Friday, January 16, 2015
Jason Robert Brown demonstrates his extraordinary versatility with a brassy Broadway score miles removed from the lush and romantic semi-operatic outpourings of last season’s “The Bridges of Madison County.”
Andrew Bregman’s adaptation of the 1992 movie which starred Nicolas Cage, Sarah Jessica Parker, and James Caan, is more in the vein the musical comedies – emphasis on comedy – of the 1950s and early 1960s, one which, like so many of those, makes for a diverting evening on the town, perfect for the tired businessman, as they used to say.
Rob McClure, also showing versatility after his last Broadway stint in “Chaplin,” is Jack, the marriage-phobic boyfriend of Betsy (Brynn O’Malley). He has almost determined to shake off the ghost of his late, domineering mother (Nancy Opel) who had made him promise he’d never marry.
The couple heads for Las Vegas, but Jack allows himself to be suckered into a poker game with gangster Tommy Korman (Tony Danza) who spies Betsy, and thinks she’s the image of his late lady-love. Over a crooked game of cards, Jack loses $58,000 which, of course, he doesn’t have. He either faces physical injury or else must allow Betsy to go to Hawaii with Tommy for a platonic weekend. Complications ensue.
Though the show does sometimes seem as tacky (intentionally so) as the Vegas milieu in which it is partly set –Hawaii and New York are the other settings – the cast is good, and Brown’s score is mostly lots of fun.
Danza, a likeable mobster, reveals a pleasantly gravelly voice, and even gets to show off his tap dancing prowess. O’Malley is vocally strong, and proves a winning object of both men’s affections.
The show received good reviews at the Paper Mill Playhouse in 2013, and though I didn’t see it there, would seem to be little built-up for Broadway in terms of its modest but pleasant production values: Anna Louizos (scenery), Brian C. Hemesath (costumes), and Howell Binkley (lighting).
Director Gary Griffin knows how to stage this sort of funny business, and Denis Jones has provided the neat choreography.
The orchestrations of Don Sebesky, Larry Blank, Jason Robert Brown, Charlie Rosen capture the swinging ambience expertly.
Wednesday, January 14, 2015
Roland’s a beekeeper. Marianne’s a quantum cosmologist at Cambridge. They meet cute at a barbeque, fall in love, break up, and come together again. And then must face a tragic hurdle. Or maybe they don’t. Or perhaps not exactly.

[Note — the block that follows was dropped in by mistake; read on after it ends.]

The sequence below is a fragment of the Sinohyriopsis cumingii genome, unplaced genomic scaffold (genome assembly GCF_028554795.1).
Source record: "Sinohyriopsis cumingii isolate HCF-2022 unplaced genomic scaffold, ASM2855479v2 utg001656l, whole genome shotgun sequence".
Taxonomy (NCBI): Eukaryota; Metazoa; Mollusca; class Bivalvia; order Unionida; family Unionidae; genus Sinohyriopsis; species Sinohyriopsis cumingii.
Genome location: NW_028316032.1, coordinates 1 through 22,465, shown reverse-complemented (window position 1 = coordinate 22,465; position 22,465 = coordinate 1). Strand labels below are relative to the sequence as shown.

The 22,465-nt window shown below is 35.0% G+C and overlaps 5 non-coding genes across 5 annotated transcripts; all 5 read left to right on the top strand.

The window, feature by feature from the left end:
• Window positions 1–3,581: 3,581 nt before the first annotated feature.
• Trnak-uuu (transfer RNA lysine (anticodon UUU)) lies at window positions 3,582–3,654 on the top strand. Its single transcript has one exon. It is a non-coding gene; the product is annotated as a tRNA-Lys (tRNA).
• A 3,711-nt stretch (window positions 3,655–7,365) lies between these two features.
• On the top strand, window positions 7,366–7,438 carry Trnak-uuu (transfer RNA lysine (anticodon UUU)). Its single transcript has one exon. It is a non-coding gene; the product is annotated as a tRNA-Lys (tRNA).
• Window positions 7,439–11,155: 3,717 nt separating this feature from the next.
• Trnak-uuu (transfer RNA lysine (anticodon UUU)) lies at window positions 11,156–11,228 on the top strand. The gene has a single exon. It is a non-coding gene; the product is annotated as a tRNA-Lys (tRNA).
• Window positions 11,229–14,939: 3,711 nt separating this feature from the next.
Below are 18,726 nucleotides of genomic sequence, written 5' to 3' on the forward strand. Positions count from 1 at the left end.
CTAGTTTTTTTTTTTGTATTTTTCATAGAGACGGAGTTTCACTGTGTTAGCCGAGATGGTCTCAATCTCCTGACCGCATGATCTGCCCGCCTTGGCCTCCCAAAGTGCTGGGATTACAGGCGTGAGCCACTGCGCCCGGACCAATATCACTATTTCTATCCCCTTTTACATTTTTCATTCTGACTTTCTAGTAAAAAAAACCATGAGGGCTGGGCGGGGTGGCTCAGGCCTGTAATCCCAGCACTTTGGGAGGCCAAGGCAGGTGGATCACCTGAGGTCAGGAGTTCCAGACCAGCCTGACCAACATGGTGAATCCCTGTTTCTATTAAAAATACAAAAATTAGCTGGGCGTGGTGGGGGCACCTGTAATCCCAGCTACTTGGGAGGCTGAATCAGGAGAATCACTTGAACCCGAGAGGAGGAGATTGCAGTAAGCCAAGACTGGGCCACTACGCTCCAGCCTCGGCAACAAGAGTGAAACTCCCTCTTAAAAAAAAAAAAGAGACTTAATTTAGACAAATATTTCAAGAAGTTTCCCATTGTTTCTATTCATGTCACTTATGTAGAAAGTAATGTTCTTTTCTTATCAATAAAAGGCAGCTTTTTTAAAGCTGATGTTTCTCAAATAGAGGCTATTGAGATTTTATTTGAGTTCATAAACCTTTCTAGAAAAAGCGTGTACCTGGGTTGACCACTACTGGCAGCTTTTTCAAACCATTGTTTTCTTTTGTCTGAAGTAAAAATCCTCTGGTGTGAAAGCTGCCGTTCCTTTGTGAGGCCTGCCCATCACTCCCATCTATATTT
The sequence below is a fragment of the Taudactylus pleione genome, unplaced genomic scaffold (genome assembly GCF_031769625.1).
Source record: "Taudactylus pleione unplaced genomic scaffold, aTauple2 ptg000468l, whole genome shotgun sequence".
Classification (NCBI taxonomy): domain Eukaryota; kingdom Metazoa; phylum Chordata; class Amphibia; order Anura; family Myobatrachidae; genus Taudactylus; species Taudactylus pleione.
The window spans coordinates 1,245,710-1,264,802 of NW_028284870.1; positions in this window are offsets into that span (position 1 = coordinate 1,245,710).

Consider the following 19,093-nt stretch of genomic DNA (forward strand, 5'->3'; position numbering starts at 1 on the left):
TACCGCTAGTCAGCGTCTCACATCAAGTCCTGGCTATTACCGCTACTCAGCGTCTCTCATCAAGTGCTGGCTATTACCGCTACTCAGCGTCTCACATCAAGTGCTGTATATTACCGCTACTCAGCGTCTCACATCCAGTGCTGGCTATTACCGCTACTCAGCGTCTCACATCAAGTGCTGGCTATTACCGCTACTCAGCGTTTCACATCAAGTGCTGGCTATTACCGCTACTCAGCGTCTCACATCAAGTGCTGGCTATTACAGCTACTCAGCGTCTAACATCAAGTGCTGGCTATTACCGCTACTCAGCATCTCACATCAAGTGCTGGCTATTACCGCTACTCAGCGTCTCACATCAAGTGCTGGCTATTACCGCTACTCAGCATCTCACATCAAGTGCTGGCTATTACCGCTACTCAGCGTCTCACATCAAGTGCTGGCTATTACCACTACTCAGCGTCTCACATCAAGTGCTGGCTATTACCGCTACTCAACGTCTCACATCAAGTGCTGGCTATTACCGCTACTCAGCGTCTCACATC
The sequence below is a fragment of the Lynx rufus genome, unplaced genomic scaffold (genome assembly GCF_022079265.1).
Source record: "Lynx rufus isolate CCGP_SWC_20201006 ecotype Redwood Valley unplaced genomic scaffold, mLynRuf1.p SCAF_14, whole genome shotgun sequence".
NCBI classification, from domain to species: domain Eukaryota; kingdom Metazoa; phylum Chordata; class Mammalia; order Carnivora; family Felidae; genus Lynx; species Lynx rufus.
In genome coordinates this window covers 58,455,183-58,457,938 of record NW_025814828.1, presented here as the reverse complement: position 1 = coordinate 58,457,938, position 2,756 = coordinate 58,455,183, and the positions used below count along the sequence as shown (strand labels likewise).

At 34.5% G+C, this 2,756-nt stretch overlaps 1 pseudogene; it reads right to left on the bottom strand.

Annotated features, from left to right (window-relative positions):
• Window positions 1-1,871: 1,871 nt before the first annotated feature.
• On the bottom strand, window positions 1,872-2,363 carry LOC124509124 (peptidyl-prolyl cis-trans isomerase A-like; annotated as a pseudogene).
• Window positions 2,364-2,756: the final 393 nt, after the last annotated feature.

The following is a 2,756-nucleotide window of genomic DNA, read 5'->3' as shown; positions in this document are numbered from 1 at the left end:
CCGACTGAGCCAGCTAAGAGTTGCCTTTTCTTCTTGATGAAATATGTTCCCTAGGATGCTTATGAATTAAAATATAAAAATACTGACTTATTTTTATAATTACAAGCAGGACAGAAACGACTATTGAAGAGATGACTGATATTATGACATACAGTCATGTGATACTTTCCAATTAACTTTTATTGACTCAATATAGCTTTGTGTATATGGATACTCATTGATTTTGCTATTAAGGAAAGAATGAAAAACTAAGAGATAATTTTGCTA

For, as quickly becomes apparent, playwright Nick Payne is really showing us the endless possibilities of a Multiverse, as we learn when Marianne, in an early scene, explains to the clueless Roland the difference between Relativity (i.e. “the sun, the moon, the stars”) and quantum mechanics (i.e. molecules, quarks, atoms – that sort of thing”).
She says that “at any given moment, several outcomes can co-exist simultaneously…every decision you’re ever and never made exists in an unimaginably vast ensemble of parallel universes.”
And that, more or less, is the extent of the physics, so unlike a Stoppard play where the scientific theory would be talked out endlessly in the densest of prose. But, over the course of the play’s 65 or so intermission-less minutes, we see this theory played out in 70 individual scenes (each punctuated by a blackout) where conversations (or parts of conversations) play out in different ways subtle and profound. And the effect is just as intellectually stimulating.
Stars Jake Gyllenhaal (so good in Payne’s “If There Is I Haven’t Found It Yet” in 2012 at the Roundabout), is completely convincing as an average British bloke, and Ruth Wilson is a delight in her mercurial role. They play together beautifully, and handle the tricky dialogue – scenes play out almost but not quite like the ones which preceded them – with admirable dexterity. Their timing is quite extraordinary.
The love story at the core of the play’s premise, which can also be said to be the way we experience time, is very moving indeed, so the play touches the heart as much as the mind. And the serious elements are leavened with just enough humor.
Tom Scutt’s wondrous scenic design – white balloons and light globes – suggesting the Multiverse (or perhaps a cluster of atoms) pleases the eye, and is cunningly conceived to comment on the action, as the globes change colors at key plot point, and the balloons sadly fall to the ground during some bittersweet moments.
The play’s original director at the Royal Court in 2012 – Michael Longhurst – repeats that assignment here, and paces the scenes masterfully.
Lee Curran’s lighting – working brilliantly in tandem with Scutt’s set – and David McSeveney’s impeccable sound are further pluses.
MTC’s Samuel J. Friedman Theatre, 261 West 47th Street, Telecharge.com or 212-239-6200)